The Use of Grounded Theory Methodology in Theory Building

The Use of Grounded Theory Methodology in Theory Building

DOI: 10.4018/978-1-7998-4252-1.ch002

Abstract

The chapter discusses the qualitative analysis method of the grounded theory (GT) and its application in the generation or building theory. The emphasis in the GT approach is on building theory rather than validating the existing theories. The GT methodology has been a topic of interest to management researchers and is intellectually challenging. In order to enhance understanding and skills for continuous professional development and to improve conditions, theory building should be considered a vital activity. In new circumstances where social systems cannot provide a certain predictive power, the need for new theories is felt. The topics discussed in this chapter revolve around theory and theory building; inductive, deductive, and abductive approaches to constructing theory; levels, functions, components, and evaluation of theories; research methods used in theory development; and in particular, the GT method and its application in theoretical coding and the reliability of this approach in serving these purposes.
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Theory Building

An insight into the paradigm discussion is presented in Milliken's (2001) research, which accordingly, there is a longstanding debate about the most appropriate philosophical position in the social sciences from which research methods need to be extracted. When the attendees in conferences, seminars and workshops share the same thinking, attending and providing papers and therefore, discussing the theory can be reassuring, but it seems unlikely that it will lead to a discussion of theory building. As an intellectual skill, having the ability to think “out of the box”, sometimes is an indicative of the individual’s knowledge gap.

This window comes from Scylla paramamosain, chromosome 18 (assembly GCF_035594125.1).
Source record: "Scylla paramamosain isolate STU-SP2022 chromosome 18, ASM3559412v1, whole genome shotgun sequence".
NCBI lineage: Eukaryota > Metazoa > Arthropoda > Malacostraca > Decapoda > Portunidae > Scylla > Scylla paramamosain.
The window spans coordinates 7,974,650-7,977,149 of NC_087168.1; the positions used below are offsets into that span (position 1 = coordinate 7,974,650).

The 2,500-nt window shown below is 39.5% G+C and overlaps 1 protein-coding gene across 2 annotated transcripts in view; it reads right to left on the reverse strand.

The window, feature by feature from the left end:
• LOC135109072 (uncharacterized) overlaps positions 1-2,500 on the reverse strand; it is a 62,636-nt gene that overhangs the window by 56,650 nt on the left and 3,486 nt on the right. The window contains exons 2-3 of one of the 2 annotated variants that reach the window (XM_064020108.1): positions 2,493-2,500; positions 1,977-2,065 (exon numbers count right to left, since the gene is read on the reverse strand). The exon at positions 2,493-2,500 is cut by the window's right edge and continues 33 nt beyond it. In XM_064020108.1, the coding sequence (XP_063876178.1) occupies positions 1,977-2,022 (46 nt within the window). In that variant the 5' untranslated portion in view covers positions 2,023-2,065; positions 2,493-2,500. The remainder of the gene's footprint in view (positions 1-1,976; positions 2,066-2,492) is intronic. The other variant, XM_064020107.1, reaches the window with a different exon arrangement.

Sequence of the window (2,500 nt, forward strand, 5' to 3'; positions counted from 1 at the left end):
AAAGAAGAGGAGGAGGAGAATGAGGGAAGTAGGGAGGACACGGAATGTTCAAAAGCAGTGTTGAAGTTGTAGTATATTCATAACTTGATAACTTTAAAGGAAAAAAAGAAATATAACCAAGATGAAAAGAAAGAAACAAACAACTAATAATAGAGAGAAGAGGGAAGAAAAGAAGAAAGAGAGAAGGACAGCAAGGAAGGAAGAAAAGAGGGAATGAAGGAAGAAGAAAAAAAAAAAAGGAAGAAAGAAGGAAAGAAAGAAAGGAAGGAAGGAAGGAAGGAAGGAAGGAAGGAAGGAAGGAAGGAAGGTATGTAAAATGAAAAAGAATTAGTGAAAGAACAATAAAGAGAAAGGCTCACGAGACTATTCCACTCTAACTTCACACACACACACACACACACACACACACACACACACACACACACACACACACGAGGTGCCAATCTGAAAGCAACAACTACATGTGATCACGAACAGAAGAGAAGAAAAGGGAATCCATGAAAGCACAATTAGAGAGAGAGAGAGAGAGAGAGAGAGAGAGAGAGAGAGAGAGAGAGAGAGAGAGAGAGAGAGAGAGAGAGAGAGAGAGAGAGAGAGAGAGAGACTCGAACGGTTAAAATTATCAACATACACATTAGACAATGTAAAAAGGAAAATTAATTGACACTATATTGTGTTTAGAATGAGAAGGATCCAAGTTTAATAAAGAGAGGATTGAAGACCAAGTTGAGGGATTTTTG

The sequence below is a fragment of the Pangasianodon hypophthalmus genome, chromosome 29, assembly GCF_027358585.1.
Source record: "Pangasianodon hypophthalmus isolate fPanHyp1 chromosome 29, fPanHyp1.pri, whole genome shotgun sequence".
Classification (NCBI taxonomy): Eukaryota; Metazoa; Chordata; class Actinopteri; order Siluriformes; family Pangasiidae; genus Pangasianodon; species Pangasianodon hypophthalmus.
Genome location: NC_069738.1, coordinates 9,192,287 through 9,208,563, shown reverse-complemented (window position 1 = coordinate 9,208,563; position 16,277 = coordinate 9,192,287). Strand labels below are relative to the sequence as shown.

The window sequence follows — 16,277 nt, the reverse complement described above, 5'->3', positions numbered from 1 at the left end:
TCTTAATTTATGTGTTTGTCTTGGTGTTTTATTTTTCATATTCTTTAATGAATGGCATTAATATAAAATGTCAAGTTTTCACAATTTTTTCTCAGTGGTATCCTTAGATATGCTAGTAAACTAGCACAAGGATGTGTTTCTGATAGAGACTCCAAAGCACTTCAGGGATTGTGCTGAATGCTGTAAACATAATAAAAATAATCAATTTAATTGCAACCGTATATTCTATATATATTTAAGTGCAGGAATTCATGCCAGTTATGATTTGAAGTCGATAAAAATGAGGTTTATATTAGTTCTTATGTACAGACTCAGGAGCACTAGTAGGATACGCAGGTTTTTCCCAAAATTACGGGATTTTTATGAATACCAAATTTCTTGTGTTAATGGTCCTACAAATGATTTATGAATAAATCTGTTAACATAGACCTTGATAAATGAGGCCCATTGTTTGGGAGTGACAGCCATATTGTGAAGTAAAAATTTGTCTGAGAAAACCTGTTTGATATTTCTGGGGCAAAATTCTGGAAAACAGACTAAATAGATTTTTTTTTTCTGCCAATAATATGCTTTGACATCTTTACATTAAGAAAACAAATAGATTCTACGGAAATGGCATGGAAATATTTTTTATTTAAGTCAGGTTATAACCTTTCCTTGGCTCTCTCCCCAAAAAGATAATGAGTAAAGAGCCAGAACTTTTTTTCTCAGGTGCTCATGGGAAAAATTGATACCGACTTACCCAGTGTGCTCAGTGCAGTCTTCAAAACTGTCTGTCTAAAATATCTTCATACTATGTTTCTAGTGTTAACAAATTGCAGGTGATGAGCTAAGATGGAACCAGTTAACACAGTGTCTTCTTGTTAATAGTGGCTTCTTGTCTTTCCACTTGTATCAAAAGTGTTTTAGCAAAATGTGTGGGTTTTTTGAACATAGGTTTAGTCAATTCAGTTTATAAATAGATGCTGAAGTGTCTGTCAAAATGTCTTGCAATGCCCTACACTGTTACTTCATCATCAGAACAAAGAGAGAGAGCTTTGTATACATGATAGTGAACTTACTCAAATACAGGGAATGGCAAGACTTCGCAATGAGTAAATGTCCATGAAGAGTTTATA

Of course, a gap in our knowledge is inevitable, and this proves that there are deficiencies and shortcomings in our knowledge that lead researchers to find new solutions to fix them. This implies that there is a need to create new insights into management theory while at the same time, expanding the parameters of management development. By accepting such challenges, management academics prove to be eager to develop new knowledge and impart their findings to a wider audience (Trim and Lee, 2004).

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